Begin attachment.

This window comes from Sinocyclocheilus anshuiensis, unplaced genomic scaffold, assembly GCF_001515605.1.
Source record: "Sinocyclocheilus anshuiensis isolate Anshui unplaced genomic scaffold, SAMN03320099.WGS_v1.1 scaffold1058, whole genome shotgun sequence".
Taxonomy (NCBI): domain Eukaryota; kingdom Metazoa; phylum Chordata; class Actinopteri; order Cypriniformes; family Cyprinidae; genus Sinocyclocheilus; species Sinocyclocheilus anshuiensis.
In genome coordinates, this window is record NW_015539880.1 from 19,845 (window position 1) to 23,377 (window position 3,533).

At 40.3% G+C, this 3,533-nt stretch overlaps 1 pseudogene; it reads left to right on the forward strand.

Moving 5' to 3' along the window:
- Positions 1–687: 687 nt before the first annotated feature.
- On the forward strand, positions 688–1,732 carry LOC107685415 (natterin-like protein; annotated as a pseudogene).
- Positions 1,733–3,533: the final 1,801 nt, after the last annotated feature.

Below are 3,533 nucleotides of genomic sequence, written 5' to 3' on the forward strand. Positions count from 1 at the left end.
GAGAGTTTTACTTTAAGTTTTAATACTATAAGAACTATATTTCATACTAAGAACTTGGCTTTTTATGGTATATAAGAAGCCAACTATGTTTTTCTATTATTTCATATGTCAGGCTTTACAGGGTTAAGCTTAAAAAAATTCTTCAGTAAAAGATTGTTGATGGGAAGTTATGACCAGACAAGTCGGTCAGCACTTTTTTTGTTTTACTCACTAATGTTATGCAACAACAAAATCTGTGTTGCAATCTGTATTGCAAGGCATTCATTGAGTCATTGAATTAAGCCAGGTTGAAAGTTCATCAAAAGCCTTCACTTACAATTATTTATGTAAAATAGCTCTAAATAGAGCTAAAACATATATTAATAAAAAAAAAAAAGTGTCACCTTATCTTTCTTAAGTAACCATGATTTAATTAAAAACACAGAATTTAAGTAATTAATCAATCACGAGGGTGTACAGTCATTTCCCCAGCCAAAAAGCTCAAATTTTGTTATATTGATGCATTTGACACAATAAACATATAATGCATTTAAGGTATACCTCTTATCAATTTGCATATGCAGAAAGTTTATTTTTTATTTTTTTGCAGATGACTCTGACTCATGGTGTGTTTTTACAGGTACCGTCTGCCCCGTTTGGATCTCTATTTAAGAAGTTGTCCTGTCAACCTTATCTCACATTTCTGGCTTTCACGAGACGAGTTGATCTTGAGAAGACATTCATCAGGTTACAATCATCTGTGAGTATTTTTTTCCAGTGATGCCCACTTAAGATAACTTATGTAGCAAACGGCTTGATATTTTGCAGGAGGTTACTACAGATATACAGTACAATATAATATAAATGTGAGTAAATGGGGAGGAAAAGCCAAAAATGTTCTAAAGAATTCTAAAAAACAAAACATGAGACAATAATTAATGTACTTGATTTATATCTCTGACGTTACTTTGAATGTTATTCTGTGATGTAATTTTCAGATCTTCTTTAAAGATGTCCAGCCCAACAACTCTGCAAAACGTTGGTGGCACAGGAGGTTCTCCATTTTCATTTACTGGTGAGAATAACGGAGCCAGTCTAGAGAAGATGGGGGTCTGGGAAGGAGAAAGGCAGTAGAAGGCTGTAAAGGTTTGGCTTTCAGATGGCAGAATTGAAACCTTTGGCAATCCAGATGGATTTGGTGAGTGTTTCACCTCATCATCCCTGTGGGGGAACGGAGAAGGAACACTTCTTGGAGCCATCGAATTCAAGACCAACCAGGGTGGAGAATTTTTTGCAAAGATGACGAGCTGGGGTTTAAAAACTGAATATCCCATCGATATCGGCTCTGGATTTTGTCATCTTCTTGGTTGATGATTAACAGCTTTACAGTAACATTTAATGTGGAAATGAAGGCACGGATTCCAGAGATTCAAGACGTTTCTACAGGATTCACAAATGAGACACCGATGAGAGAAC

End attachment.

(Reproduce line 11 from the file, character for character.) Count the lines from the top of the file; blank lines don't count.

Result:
GAGAGTTTTACTTTAAGTTTTAATACTATAAGAACTATATTTCATACTAAGAACTTGGCTTTTTATGGTATATAAGAAGCCAACTATGTTTTTCTATTATTTCATATGTCAGGCTTTACAGGGTTAAGCTTAAAAAAATTCTTCAGTAAAAGATTGTTGATGGGAAGTTATGACCAGACAAGTCGGTCAGCACTTTTTTTGTTTTACTCACTAATGTTATGCAACAACAAAATCTGTGTTGCAATCTGTATTGCAAGGCATTCATTGAGTCATTGAATTAAGCCAGGTTGAAAGTTCATCAAAAGCCTTCACTTACAATTATTTATGTAAAATAGCTCTAAATAGAGCTAAAACATATATTAATAAAAAAAAAAAAGTGTCACCTTATCTTTCTTAAGTAACCATGATTTAATTAAAAACACAGAATTTAAGTAATTAATCAATCACGAGGGTGTACAGTCATTTCCCCAGCCAAAAAGCTCAAATTTTGTTATATTGATGCATTTGACACAATAAACATATAATGCATTTAAGGTATACCTCTTATCAATTTGCATATGCAGAAAGTTTATTTTTTATTTTTTTGCAGATGACTCTGACTCATGGTGTGTTTTTACAGGTACCGTCTGCCCCGTTTGGATCTCTATTTAAGAAGTTGTCCTGTCAACCTTATCTCACATTTCTGGCTTTCACGAGACGAGTTGATCTTGAGAAGACATTCATCAGGTTACAATCATCTGTGAGTATTTTTTTCCAGTGATGCCCACTTAAGATAACTTATGTAGCAAACGGCTTGATATTTTGCAGGAGGTTACTACAGATATACAGTACAATATAATATAAATGTGAGTAAATGGGGAGGAAAAGCCAAAAATGTTCTAAAGAATTCTAAAAAACAAAACATGAGACAATAATTAATGTACTTGATTTATATCTCTGACGTTACTTTGAATGTTATTCTGTGATGTAATTTTCAGATCTTCTTTAAAGATGTCCAGCCCAACAACTCTGCAAAACGTTGGTGGCACAGGAGGTTCTCCATTTTCATTTACTGGTGAGAATAACGGAGCCAGTCTAGAGAAGATGGGGGTCTGGGAAGGAGAAAGGCAGTAGAAGGCTGTAAAGGTTTGGCTTTCAGATGGCAGAATTGAAACCTTTGGCAATCCAGATGGATTTGGTGAGTGTTTCACCTCATCATCCCTGTGGGGGAACGGAGAAGGAACACTTCTTGGAGCCATCGAATTCAAGACCAACCAGGGTGGAGAATTTTTTGCAAAGATGACGAGCTGGGGTTTAAAAACTGAATATCCCATCGATATCGGCTCTGGATTTTGTCATCTTCTTGGTTGATGATTAACAGCTTTACAGTAACATTTAATGTGGAAATGAAGGCACGGATTCCAGAGATTCAAGACGTTTCTACAGGATTCACAAATGAGACACCGATGAGAGAAC